June 27, 2006

Warren Buffett gives $37bn to Bill Gates' Foundation and Gates to leave Microsoft to run it all

The decision by Bill Gates to give all his time in future to his foundation, and then by Warren Buffett to add $37bn to the fund, will together trigger a series of events of truly lasting significance.

Firstly we can expect many more ultra-high net worth individuals to make similar decisions, giving both time and money to help change the future of our world for the better - albeit on a smaller scale, but the cumulative impact could well be even greater.

Building a better world is a powerful driving motivation behind the fact that almost all ultra-high net worth families have their own charitable foundations.

Warren Buffett is unusual in that he has left it comparatively late in wealth-making to begin his large-scale philanthropic activity.

It is easy to be cynical about such motivation but the fact is that 60% of all US citizens regularly give time to things they believe in and the average gift of time is 200 hours a year. Costed at the average hourly rate for earnings, this is a total gift worth the equivalent of 4.5% of US GDP. Similar proportions of the population give time in the UK and many other EU countries. People give time or money because they feel that in doing so they are able to make a positive difference in some small way to others.

Large-scale philanthropy is just an extension of this normal pattern of community involvement.

This whole area is much misunderstood by many corporations, who tend to regard corporate and social responsibility as a minor addition to the doctrine that companies exist only to make money for shareholders. The trouble is that it is very rare to meet anyone who gets out of bed in the morning passionate about making more shareholder value. Numbers-based leadership is a powerful turn-off to most executives - as I have seen in speaking with senior audiences in many different countries and corporations over the last decade.

It should be no surprise therefore that a recent UK survey showed that 90% of 35-45 year olds in business jobs want to leave, while 60% of 25-35 year olds cannot see any purpose in what they do, working each day for a corporation. Numbers cannot produce passion nor purpose, unless people see what the numbers actually mean in terms of making a difference in ways that they feel are important.

Thus we have a serious mismatch between the passions people have for what they do outside of formal employment - where they gladly work for nothing, and their almost complete lack of interest by contrast in what they are actually paid to do.

If corporations could tap into even 1% of the energy which people enthusiastically devote to "good causes" or which causes Bill Gates and Warren Buffet to give away tens of billions each, we would have a completely different situation in the workplace today.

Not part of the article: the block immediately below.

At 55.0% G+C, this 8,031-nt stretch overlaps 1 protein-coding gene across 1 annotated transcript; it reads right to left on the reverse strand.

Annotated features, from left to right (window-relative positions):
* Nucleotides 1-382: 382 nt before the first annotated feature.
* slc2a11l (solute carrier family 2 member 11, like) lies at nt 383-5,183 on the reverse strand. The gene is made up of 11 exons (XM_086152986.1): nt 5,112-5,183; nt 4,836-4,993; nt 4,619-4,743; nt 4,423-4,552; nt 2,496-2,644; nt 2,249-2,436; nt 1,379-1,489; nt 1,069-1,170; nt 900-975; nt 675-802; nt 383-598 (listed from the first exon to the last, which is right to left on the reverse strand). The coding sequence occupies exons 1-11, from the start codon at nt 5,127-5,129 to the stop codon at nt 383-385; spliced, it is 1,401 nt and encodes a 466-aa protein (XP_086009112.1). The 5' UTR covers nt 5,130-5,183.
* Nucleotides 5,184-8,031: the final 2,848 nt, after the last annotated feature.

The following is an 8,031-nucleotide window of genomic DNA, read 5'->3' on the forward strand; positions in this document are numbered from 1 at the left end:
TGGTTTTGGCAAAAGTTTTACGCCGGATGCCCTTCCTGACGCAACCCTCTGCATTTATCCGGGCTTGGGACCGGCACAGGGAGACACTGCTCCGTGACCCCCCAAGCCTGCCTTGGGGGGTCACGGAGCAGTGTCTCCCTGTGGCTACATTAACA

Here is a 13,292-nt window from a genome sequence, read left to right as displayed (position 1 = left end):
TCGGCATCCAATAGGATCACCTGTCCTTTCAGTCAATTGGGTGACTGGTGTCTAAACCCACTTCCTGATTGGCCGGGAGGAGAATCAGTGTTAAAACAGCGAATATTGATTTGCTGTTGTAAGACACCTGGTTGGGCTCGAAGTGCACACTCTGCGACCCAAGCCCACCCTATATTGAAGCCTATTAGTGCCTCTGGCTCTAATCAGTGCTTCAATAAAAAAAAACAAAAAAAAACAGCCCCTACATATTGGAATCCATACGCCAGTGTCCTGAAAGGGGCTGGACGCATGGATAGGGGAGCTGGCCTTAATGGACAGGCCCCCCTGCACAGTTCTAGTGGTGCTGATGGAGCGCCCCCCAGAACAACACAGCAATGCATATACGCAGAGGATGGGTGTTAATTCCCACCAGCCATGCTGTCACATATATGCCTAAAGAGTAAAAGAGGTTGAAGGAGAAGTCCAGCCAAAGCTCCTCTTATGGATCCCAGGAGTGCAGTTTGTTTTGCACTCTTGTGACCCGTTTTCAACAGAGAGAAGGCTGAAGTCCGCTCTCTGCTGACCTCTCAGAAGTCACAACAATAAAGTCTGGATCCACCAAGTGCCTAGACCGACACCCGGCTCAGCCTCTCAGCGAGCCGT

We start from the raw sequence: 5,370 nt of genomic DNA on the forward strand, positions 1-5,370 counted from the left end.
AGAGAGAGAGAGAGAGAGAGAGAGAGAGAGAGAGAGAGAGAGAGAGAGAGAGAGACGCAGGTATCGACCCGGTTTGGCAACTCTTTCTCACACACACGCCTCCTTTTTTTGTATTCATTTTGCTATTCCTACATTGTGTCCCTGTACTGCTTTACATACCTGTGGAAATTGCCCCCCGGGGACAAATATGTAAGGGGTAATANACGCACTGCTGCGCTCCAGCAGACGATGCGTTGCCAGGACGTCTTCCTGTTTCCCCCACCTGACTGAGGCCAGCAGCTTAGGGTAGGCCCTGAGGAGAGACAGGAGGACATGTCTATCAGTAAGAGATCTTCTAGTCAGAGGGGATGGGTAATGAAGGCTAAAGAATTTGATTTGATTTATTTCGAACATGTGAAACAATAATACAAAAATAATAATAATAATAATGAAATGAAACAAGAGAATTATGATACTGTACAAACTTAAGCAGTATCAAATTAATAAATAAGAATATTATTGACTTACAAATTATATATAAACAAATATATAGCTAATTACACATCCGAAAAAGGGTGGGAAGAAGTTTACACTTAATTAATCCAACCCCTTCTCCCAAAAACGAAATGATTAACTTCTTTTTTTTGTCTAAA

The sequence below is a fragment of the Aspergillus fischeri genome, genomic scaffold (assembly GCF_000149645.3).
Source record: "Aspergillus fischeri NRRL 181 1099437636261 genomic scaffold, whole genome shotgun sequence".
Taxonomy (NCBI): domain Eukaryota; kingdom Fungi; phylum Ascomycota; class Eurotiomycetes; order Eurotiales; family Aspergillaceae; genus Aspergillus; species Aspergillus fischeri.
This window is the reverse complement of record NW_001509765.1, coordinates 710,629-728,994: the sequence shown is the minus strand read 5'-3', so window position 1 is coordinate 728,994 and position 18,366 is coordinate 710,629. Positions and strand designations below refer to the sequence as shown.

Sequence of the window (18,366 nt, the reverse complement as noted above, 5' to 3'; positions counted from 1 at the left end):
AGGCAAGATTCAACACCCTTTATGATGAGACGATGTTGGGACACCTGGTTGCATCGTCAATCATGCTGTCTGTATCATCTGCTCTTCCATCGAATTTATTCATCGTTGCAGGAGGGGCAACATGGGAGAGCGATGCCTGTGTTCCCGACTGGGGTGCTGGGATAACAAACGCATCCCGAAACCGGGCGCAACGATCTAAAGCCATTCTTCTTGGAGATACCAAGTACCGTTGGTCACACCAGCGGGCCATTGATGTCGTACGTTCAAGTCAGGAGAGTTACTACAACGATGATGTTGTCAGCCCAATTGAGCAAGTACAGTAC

This is one reason why so-called cause-related marketing has taken off so fast, linking products to things people feel passionate about. In an age where products and services tend to converge in price and quality, values are what makes all the difference.

The second thing we can expect from the Gates and Buffet decisions is that many more business leaders who also feel the same kinds of desires to make the world a better place, are going to feel added courage to use the business itself as a positive driver of change. Why wait until they leave?

And they will know that the majority of their shareholders, staff and customers who also give time and money to things they feel passionate about, are likely to react positively to their leadership, with added commitment and loyalty, so long as the business is well run in every respect.

The third impact of the new Gates - Buffet alliance will be a gathering momentum for radical improvements in Africa, India and other such parts of the world. It will not be easy, but the pressure will grow further to find practical ways to make a difference.

Because of the way the markets devalue currencies of failing nations, as I have discovered in my own AIDS foundation ACET, a single dollar is enough to pay the school fees for an orphan for three weeks in a country like Zimbabwe. A million dollars is enough to hire 5,000 men or women for 3 months. It is hard to grasp the scale of opportunity when many billions of dollars can be converted into currency in some of the poorest nations (sensitively or else it will distort the local economy), in order to invest in a wide range of community-based, sustainable development projects.

And of course health is a basic requirement. The poorest nations continue to suffer needlessly from easily preventable illnesses and terrible handicaps like the loss of site at early ages.

The Bill Gates Foundation has already had significant impact on a wide range of such conditions and we can look forward to far more in the future.